The Jewish Daily Forward welcomes reader comments in order to promote thoughtful discussion on issues of importance to the Jewish community. In the interest of maintaining a civil forum, The Jewish Daily Forwardrequires that all commenters be appropriately respectful toward our writers, other commenters and the subjects of the articles. Vigorous debate and reasoned critique are welcome; name-calling and personal invective are not. While we generally do not seek to edit or actively moderate comments, our spam filter prevents most links and certain key words from being posted and The Jewish Daily Forward reserves the right to remove comments for any reason.





Find us on Facebook!
  • How about a side of Hitler with your spaghetti?
  • Why "Be fruitful and multiply" isn't as simple as it seems:
  • William Schabas may be the least of Israel's problems.
  • You've heard of the #IceBucketChallenge, but Forward publisher Sam Norich has something better: a #SoupBucketChallenge (complete with matzo balls!) Jon Stewart, Sarah Silverman & David Remnick, you have 24 hours!
  • Did Hamas just take credit for kidnapping the three Israeli teens?
  • "We know what it means to be in the headlines. We know what it feels like when the world sits idly by and watches the news from the luxury of their living room couches. We know the pain of silence. We know the agony of inaction."
  • When YA romance becomes "Hasidsploitation":
  • "I am wrapping up the summer with a beach vacation with my non-Jewish in-laws. They’re good people and real leftists who try to live the values they preach. This was a quality I admired, until the latest war in Gaza. Now they are adamant that American Jews need to take more responsibility for the deaths in Gaza. They are educated people who understand the political complexity, but I don’t think they get the emotional complexity of being an American Jew who is capable of criticizing Israel but still feels a deep connection to it. How can I get this across to them?"
  • “'I made a new friend,' my son told his grandfather later that day. 'I don’t know her name, but she was very nice. We met on the bus.' Welcome to Israel."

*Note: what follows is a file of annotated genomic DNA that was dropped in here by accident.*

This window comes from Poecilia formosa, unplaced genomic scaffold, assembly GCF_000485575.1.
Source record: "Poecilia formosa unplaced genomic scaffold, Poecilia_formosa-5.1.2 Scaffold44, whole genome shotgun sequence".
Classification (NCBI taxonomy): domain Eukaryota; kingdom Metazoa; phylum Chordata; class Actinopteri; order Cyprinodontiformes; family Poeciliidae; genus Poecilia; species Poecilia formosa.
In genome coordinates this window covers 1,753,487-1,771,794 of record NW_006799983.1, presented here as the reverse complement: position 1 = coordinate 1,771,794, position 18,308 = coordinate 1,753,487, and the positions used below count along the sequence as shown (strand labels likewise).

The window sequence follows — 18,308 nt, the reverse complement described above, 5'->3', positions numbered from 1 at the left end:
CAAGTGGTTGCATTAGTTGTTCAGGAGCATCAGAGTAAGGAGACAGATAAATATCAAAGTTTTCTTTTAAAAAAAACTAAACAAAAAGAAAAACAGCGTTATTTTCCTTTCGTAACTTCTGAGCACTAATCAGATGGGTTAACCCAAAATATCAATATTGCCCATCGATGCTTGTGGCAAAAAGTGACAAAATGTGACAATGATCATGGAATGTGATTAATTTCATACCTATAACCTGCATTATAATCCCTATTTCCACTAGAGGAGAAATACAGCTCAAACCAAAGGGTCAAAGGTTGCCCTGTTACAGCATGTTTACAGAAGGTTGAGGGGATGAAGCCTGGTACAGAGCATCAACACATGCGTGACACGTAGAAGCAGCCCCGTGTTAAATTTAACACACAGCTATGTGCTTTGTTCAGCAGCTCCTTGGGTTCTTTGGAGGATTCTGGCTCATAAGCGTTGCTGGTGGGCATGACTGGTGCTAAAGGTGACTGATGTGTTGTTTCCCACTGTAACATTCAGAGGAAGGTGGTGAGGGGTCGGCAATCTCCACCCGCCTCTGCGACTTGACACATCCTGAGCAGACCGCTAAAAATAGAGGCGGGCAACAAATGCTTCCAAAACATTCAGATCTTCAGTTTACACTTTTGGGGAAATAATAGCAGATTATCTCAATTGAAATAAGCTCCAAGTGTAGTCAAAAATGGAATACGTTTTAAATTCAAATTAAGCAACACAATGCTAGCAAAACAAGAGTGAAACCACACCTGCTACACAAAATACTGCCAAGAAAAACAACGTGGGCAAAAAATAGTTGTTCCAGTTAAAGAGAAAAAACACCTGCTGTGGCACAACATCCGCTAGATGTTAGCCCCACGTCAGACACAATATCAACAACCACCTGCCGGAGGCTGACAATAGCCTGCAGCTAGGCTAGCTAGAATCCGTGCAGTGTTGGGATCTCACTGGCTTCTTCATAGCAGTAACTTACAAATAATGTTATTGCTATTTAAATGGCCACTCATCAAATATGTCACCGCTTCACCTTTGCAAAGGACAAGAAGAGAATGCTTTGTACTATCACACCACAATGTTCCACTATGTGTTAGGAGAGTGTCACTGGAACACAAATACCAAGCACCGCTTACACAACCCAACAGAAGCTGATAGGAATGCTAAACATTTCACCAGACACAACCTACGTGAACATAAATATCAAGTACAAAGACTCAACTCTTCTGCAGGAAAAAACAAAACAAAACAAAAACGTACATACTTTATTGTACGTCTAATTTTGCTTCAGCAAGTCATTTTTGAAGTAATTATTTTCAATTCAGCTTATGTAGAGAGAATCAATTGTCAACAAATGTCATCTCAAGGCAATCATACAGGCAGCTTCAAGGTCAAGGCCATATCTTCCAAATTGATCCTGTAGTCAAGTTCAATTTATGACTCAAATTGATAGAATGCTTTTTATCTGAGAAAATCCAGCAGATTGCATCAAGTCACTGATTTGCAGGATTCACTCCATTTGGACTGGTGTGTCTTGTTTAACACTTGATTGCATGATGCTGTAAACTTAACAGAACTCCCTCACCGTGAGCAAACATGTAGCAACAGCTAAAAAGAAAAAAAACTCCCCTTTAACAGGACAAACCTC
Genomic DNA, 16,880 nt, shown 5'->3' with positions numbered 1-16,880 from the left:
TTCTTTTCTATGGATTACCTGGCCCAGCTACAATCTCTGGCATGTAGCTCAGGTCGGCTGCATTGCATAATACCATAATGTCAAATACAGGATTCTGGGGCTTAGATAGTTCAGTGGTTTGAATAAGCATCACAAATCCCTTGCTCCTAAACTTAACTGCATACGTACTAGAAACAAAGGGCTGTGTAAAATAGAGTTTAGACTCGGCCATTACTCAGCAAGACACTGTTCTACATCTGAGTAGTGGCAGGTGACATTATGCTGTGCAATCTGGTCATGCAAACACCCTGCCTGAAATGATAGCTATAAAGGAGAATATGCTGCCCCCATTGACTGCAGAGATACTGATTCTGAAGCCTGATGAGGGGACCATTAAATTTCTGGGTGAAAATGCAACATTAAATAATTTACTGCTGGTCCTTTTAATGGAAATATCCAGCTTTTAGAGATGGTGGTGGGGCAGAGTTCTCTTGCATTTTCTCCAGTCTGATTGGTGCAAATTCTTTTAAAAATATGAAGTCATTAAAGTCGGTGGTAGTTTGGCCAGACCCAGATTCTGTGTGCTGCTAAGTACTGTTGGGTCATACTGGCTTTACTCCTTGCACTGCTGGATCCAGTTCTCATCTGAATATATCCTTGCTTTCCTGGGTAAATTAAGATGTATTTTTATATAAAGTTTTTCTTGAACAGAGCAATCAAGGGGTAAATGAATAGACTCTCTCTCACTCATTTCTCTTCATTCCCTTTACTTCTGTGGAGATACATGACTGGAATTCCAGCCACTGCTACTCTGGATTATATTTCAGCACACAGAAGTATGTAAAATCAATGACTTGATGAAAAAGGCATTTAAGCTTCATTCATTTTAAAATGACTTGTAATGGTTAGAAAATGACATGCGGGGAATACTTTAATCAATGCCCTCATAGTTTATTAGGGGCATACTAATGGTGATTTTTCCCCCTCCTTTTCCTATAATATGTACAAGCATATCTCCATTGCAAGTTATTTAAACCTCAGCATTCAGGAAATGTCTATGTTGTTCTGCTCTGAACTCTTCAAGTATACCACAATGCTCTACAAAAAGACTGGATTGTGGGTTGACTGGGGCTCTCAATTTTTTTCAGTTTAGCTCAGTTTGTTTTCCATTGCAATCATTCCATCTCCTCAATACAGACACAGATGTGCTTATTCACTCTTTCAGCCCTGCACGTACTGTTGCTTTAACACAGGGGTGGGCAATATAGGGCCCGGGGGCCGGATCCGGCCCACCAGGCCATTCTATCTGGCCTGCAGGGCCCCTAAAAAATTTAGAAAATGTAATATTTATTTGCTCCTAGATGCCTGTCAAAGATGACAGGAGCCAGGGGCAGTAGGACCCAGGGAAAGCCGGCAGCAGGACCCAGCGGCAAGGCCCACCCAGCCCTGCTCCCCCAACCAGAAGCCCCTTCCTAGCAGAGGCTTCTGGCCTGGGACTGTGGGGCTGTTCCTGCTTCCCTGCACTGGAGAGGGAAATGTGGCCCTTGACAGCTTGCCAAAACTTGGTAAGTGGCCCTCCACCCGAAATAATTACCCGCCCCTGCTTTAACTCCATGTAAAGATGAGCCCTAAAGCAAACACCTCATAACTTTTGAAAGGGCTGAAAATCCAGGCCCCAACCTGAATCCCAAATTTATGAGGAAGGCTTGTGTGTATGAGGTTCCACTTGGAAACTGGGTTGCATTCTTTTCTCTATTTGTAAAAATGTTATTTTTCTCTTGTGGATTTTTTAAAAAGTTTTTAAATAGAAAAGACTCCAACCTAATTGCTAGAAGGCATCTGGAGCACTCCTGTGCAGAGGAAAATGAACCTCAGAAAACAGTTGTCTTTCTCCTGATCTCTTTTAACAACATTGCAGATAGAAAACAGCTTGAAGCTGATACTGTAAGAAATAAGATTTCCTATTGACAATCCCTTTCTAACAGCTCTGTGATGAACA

• A Jewish female sword swallower. It's as cool as it sounds (and looks)!
  • Why did David Menachem Gordon join the IDF? In his own words: "The Israel Defense Forces is an army that fights for her nation’s survival and the absence of its warriors equals destruction from numerous regional foes. America is not quite under the threat of total annihilation… Simply put, I felt I was needed more in Israel than in the United States."
  • Leonard Fein's most enduring legacy may be his rejection of dualism: the idea that Jews must choose between assertiveness and compassion, between tribalism and universalism. Steven M. Cohen remembers a great Jewish progressive:
  • BREAKING: Missing lone soldier David Menachem Gordon has been found dead in central Israel. The Ohio native was 21 years old.
  • “They think they can slap on an Amish hat and a long black robe, and they’ve created a Hasid." What do you think of Hollywood's portrayal of Hasidic Jews?
  • “I’ve been doing this since I was a teenager. I didn’t think I would have to do it when I was 90.” Hedy Epstein fled Nazi Germany in 1933 on a Kinderstransport.
  • from-cache

Would you like to receive updates about new stories?




















We will not share your e-mail address or other personal information.

Already subscribed? Manage your subscription.